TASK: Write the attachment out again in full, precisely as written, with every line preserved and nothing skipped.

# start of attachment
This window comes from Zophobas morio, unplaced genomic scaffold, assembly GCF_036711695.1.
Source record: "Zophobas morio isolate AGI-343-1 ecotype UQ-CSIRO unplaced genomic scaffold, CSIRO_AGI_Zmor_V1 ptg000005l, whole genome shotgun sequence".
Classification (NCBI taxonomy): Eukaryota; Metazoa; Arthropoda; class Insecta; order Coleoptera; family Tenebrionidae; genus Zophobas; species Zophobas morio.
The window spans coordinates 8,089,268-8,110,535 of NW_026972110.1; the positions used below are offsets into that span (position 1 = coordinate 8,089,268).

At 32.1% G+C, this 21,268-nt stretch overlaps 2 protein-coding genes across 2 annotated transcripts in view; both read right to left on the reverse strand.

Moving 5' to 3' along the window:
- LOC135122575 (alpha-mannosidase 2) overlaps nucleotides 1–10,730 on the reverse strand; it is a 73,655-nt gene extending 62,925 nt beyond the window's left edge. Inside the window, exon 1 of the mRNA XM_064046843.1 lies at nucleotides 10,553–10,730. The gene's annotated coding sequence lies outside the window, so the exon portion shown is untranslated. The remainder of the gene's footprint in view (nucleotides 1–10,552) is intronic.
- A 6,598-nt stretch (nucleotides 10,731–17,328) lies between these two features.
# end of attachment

This window comes from Zophobas morio, unplaced genomic scaffold, assembly GCF_036711695.1.
Source record: "Zophobas morio isolate AGI-343-1 ecotype UQ-CSIRO unplaced genomic scaffold, CSIRO_AGI_Zmor_V1 ptg000005l, whole genome shotgun sequence".
Classification (NCBI taxonomy): Eukaryota; Metazoa; Arthropoda; class Insecta; order Coleoptera; family Tenebrionidae; genus Zophobas; species Zophobas morio.
The window spans coordinates 8,089,268-8,110,535 of NW_026972110.1; the positions used below are offsets into that span (position 1 = coordinate 8,089,268).

At 32.1% G+C, this 21,268-nt stretch overlaps 2 protein-coding genes across 2 annotated transcripts in view; both read right to left on the reverse strand.

Moving 5' to 3' along the window:
- LOC135122575 (alpha-mannosidase 2) overlaps nucleotides 1–10,730 on the reverse strand; it is a 73,655-nt gene extending 62,925 nt beyond the window's left edge. Inside the window, exon 1 of the mRNA XM_064046843.1 lies at nucleotides 10,553–10,730. The gene's annotated coding sequence lies outside the window, so the exon portion shown is untranslated. The remainder of the gene's footprint in view (nucleotides 1–10,552) is intronic.
- A 6,598-nt stretch (nucleotides 10,731–17,328) lies between these two features.